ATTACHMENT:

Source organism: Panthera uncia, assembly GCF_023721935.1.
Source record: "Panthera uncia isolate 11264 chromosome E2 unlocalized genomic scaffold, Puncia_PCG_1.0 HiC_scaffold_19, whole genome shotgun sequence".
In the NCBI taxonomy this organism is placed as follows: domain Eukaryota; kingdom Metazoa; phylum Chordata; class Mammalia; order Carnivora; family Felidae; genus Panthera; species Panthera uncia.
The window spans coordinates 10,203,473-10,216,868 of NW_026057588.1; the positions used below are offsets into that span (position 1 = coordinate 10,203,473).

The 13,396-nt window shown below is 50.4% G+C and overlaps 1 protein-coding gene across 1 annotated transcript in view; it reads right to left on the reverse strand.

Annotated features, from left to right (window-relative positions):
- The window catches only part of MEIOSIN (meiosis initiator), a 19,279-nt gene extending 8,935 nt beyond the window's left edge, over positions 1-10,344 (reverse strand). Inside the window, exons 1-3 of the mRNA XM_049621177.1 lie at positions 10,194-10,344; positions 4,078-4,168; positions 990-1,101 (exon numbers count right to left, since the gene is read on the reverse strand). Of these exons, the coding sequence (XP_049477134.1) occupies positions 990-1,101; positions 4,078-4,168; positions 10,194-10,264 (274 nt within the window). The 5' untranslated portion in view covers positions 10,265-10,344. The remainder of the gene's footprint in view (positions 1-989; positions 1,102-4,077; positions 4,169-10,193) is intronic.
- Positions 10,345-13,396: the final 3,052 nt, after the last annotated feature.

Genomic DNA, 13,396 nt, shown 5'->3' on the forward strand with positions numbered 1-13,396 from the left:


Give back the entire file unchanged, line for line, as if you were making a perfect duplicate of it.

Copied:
Source organism: Panthera uncia, assembly GCF_023721935.1.
Source record: "Panthera uncia isolate 11264 chromosome E2 unlocalized genomic scaffold, Puncia_PCG_1.0 HiC_scaffold_19, whole genome shotgun sequence".
In the NCBI taxonomy this organism is placed as follows: domain Eukaryota; kingdom Metazoa; phylum Chordata; class Mammalia; order Carnivora; family Felidae; genus Panthera; species Panthera uncia.
The window spans coordinates 10,203,473-10,216,868 of NW_026057588.1; the positions used below are offsets into that span (position 1 = coordinate 10,203,473).

The 13,396-nt window shown below is 50.4% G+C and overlaps 1 protein-coding gene across 1 annotated transcript in view; it reads right to left on the reverse strand.

Annotated features, from left to right (window-relative positions):
- The window catches only part of MEIOSIN (meiosis initiator), a 19,279-nt gene extending 8,935 nt beyond the window's left edge, over positions 1-10,344 (reverse strand). Inside the window, exons 1-3 of the mRNA XM_049621177.1 lie at positions 10,194-10,344; positions 4,078-4,168; positions 990-1,101 (exon numbers count right to left, since the gene is read on the reverse strand). Of these exons, the coding sequence (XP_049477134.1) occupies positions 990-1,101; positions 4,078-4,168; positions 10,194-10,264 (274 nt within the window). The 5' untranslated portion in view covers positions 10,265-10,344. The remainder of the gene's footprint in view (positions 1-989; positions 1,102-4,077; positions 4,169-10,193) is intronic.
- Positions 10,345-13,396: the final 3,052 nt, after the last annotated feature.

Genomic DNA, 13,396 nt, shown 5'->3' on the forward strand with positions numbered 1-13,396 from the left: